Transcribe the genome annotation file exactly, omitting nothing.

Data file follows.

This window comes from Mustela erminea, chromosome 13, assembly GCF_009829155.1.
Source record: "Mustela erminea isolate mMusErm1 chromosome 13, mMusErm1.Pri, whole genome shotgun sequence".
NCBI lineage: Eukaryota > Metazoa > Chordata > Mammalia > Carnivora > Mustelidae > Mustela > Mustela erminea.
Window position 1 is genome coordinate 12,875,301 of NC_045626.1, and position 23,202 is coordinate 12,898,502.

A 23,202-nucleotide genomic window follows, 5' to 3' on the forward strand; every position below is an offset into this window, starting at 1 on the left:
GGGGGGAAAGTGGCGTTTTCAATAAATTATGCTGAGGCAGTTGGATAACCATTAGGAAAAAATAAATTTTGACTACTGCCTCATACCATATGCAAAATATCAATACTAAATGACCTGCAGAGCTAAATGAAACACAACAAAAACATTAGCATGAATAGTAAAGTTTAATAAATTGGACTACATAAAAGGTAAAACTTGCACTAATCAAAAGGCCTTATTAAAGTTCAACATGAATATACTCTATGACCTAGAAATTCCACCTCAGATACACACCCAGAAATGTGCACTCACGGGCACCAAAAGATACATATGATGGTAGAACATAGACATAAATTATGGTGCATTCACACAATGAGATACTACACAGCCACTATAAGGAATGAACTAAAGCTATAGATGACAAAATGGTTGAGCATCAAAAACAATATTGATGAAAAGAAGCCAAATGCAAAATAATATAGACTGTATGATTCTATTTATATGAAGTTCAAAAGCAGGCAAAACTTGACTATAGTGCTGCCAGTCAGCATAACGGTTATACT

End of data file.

This window comes from Mustela erminea, chromosome 13, assembly GCF_009829155.1.
Source record: "Mustela erminea isolate mMusErm1 chromosome 13, mMusErm1.Pri, whole genome shotgun sequence".
NCBI lineage: Eukaryota > Metazoa > Chordata > Mammalia > Carnivora > Mustelidae > Mustela > Mustela erminea.
Window position 1 is genome coordinate 12,875,301 of NC_045626.1, and position 23,202 is coordinate 12,898,502.

A 23,202-nucleotide genomic window follows, 5' to 3' on the forward strand; every position below is an offset into this window, starting at 1 on the left:
GGGGGGAAAGTGGCGTTTTCAATAAATTATGCTGAGGCAGTTGGATAACCATTAGGAAAAAATAAATTTTGACTACTGCCTCATACCATATGCAAAATATCAATACTAAATGACCTGCAGAGCTAAATGAAACACAACAAAAACATTAGCATGAATAGTAAAGTTTAATAAATTGGACTACATAAAAGGTAAAACTTGCACTAATCAAAAGGCCTTATTAAAGTTCAACATGAATATACTCTATGACCTAGAAATTCCACCTCAGATACACACCCAGAAATGTGCACTCACGGGCACCAAAAGATACATATGATGGTAGAACATAGACATAAATTATGGTGCATTCACACAATGAGATACTACACAGCCACTATAAGGAATGAACTAAAGCTATAGATGACAAAATGGTTGAGCATCAAAAACAATATTGATGAAAAGAAGCCAAATGCAAAATAATATAGACTGTATGATTCTATTTATATGAAGTTCAAAAGCAGGCAAAACTTGACTATAGTGCTGCCAGTCAGCATAACGGTTATACT